Covid19 – United Workers Union

Coronavirus (COVID-19) Important Information

 Know your rights

 

United Workers Union members proudly work across a range of essential industries in every corner of the country. Our members’ work reaches millions of people every single day of their lives.

Working people are on the frontline of the coronavirus (COVID-19) threat. We have a responsibility to ensure workers are safe and their rights are protected as this threat grows.

Now is the time for all Australians to get behind the workers who keep our communities running.

United Workers believes all Australian workers need significant back-up and support, including from employers and Government, to deal with this global health crisis.

 

We are calling for these commitments to be put in place immediately to ensure workers don’t lose out under this global health crisis:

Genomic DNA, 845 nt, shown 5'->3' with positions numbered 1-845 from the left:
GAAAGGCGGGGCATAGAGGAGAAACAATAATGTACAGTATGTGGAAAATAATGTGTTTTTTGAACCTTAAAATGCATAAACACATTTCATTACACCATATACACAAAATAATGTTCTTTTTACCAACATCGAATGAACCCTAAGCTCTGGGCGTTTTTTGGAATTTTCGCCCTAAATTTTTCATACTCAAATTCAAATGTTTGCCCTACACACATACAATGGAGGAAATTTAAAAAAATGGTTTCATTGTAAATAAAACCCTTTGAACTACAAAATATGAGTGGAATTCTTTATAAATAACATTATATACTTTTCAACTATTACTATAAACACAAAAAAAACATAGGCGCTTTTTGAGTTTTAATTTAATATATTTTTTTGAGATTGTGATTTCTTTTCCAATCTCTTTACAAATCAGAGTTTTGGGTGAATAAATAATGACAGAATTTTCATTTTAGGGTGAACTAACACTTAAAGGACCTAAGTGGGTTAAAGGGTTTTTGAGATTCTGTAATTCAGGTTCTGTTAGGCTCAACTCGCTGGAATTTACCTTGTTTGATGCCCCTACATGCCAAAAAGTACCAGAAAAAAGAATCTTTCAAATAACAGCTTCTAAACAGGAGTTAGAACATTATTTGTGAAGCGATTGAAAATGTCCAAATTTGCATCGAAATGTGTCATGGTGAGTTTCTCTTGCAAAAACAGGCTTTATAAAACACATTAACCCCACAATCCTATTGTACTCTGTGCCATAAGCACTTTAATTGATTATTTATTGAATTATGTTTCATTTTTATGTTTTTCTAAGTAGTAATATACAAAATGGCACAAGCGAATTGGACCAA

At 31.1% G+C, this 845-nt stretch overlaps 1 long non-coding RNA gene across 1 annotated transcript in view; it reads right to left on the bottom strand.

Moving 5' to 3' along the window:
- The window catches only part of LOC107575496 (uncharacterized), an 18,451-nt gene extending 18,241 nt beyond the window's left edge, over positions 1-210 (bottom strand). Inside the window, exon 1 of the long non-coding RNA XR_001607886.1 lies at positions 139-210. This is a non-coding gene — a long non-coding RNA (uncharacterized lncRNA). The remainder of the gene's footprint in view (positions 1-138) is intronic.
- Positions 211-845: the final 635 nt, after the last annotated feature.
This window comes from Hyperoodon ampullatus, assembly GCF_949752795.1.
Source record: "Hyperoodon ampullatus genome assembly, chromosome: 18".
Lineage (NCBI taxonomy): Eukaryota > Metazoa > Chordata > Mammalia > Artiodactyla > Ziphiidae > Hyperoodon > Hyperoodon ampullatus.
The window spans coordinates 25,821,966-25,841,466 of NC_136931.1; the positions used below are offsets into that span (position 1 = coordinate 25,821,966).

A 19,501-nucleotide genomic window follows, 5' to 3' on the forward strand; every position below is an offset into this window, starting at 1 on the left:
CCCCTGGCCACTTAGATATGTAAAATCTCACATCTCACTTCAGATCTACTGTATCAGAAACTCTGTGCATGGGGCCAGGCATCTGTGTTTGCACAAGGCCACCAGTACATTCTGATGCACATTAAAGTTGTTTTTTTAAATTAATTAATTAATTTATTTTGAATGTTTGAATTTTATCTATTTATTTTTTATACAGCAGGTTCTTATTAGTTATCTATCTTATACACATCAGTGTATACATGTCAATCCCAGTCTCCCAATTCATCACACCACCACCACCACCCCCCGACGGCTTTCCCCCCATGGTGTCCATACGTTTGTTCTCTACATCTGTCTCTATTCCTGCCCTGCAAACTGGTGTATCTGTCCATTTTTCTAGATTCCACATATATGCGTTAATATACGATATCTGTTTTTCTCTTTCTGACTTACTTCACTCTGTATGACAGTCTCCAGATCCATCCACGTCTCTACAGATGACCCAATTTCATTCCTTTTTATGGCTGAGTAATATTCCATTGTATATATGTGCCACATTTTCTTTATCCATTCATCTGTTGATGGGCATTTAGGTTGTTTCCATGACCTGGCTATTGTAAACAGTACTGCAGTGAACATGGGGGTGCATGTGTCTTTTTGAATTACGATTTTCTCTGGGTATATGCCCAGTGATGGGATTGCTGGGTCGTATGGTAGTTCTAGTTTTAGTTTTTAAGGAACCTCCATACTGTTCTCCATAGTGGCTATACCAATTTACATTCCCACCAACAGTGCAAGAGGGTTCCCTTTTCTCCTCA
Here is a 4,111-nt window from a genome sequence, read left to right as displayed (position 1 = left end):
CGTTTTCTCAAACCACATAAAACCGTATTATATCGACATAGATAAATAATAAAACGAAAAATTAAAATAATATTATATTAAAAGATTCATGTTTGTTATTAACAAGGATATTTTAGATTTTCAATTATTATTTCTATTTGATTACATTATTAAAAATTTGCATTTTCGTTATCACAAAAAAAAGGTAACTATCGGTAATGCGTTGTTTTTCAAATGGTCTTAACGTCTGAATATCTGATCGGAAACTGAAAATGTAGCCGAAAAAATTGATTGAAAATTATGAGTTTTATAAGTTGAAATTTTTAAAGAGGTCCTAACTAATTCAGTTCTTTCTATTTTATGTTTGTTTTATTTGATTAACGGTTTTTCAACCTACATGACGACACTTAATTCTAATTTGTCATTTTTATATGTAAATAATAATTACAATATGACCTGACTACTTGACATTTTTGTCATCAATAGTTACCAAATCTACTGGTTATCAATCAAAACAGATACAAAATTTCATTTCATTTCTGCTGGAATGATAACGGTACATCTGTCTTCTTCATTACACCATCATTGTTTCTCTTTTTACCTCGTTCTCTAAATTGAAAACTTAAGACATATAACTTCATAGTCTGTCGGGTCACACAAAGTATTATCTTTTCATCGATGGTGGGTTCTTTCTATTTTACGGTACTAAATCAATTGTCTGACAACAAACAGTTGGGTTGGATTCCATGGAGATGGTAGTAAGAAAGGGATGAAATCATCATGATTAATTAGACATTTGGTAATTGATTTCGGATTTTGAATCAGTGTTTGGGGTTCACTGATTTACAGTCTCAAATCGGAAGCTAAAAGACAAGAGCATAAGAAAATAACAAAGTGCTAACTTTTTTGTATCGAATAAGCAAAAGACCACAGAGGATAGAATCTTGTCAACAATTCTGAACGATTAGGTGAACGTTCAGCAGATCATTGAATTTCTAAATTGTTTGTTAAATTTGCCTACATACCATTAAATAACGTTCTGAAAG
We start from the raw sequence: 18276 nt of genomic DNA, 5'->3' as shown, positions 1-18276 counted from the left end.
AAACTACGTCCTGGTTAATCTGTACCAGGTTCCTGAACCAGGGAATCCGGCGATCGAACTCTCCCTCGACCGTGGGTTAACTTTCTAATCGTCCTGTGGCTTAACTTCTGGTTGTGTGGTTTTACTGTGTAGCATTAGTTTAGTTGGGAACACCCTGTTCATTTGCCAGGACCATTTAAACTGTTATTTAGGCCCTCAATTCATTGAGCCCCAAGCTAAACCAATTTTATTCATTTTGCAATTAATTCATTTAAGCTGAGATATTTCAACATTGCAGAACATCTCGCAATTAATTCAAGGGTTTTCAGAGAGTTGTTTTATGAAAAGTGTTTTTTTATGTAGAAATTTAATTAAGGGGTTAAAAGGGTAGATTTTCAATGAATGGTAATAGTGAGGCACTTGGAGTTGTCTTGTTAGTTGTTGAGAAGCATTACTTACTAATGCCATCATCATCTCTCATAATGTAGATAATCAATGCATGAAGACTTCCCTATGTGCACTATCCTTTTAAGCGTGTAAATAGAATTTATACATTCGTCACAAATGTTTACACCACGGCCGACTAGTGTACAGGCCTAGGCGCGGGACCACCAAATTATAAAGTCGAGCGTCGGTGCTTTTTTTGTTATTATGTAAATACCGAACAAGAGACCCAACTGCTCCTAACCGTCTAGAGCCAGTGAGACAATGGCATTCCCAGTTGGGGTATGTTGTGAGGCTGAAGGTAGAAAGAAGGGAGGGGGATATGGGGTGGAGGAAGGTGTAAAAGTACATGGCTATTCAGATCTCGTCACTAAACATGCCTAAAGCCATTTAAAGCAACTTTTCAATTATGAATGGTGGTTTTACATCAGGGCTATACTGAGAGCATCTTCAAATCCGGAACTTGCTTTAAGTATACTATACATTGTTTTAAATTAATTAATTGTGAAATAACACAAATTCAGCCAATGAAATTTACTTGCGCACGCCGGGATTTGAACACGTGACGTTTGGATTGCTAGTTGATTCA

1. If workers cannot work due to coronavirus risks, they should not lose pay

  2. The Federal Government needs to support workers and the community

  3. Workers must be entitled to avoid unsafe workplace situations

  4. Workers must be consulted about employer response to coronavirus

  5. Workers falling into special categories (including higher risk and carers) must be supported

  6. Workers must be supplied with appropriate personal protective equipment (PPE)

 

Read our full statement about support for workers affected by coronavirus issues here:

Download the statement (PDF)

SUPPORT AND SERVICES GUIDE – FAQ

United Workers Union members across the country are feeling the effects of the coronavirus as many are being stood down from their employment, seeing reductions in their hours, or being exposed to the virus.